Thursday, 15 March 2012

Three-bird flight

I only learned quite recently what a 'three-bird flight' is. When you're hanging around near lakes and ponds at this time of year, you may notice Mallards flying about in threes - two males and one female. This is a three-bird flight - an established pair of Mallards plus an unmated drake trying to muscle in on the female. In the flight, the pair are trying to shake off the interloper or at least not let him get too near the female, who will often be loudly quacking in alarm.

On Wednesday I spent a few hours in a certain London park between a work meeting and a long-overdue gathering with the Gentlemen of Science, and saw quite a few of these three-bird flights, not all of them involving Mallards either.

First things first though. There is a heronry here and there is plenty of activity around the nests at the moment, although it was frustratingly difficult to get a clear view of any of it.

Wings on or wings off? I often just delete photos where I've cut off a bit of the subject's anatomy, but then there's no way I could get this much detail on a flying Herring Gull (first-winter) and include its entire wingspan. What I find interesting about this photo is how much wear is evident in the tail feathers - and there's still a few months to go before they will be moulted.

I didn't see many 'little birds' today though did notice calling Long-tailed Tits and singing Goldcrests here and there. And this Blackbird.

Walking past a playing field, I was so surprised to see a Stock Dove fossicking about among the cropped grass that I failed to take any good photos of it, even though it was fairly close (for a Stock Dove - I find them pretty jittery usually).

I kept scanning the skies, rather hoping for an urban Peregrine to come powering along, but it was not to be. Instead, there were quite a few high-flying Cormorants, including this group that formed a V (though my before and after shots show that the V was not popular and they prefered to fly in a sort of squiggle formation).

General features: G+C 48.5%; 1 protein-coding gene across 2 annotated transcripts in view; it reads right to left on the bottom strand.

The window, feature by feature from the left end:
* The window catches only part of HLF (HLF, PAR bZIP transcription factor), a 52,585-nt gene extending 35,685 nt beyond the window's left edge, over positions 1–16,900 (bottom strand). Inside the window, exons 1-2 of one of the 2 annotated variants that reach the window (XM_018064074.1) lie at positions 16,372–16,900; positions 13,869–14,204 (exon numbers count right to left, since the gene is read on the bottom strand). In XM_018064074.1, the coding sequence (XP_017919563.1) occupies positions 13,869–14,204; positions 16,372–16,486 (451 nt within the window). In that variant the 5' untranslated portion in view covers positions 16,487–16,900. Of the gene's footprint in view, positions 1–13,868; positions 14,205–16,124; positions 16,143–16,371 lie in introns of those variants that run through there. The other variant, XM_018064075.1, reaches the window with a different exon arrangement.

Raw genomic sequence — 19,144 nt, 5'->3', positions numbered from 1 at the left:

On the lake bobbed all the usual parkland wildfowl, including plenty of Coots. These two had a fierce battle over who knows what. Most of the photos were spoiled by Canada Geese, gulls or other Coots gliding into the frame, or the photographer failing to focus the lens correctly, but I was pleased to get one showing the bizarre Coot foot being deployed.

The trees around the lake held many Carrion Crows and also a few Ring-necked Parakeets, which mostly dodged my lens but this one was careless.

What about those three-bird flights then? Here is a trio of Mallards engaged in this activity. The reason they take to the air is that it is (probably) impossible for the intruder male to forcibly copulate with the female, something that happens distressingly often on the ground and on water.

These two Pochard drakes were also part of a three-bird flight, but I didn't manage to catch the female in the frame (she was at about 7 o'clock, I think). There were Pochards aplenty on the lake here, I don't know if they will breed but hopefully they will - Pochard is not an especially common breeding bird in the UK.

And another one - Gadwalls this time. The sun was getting low now, hence nice light and noisy photo.

The last three-bird flight I saw involved these Red-crested Pochards. Though they probably have wing-clipped domestics among their recent ancestors, these three are clearly as free-flying as they come, and they circled the lake several times, giving great views.

Finally, a one-bird flight - a lovely Mandarin drake whose origins are probably pretty similar to the RCPs. I also saw two Mandarin drakes flying together, too far for photos.

1 comment:

Christian said...

Brilliant Coot fight.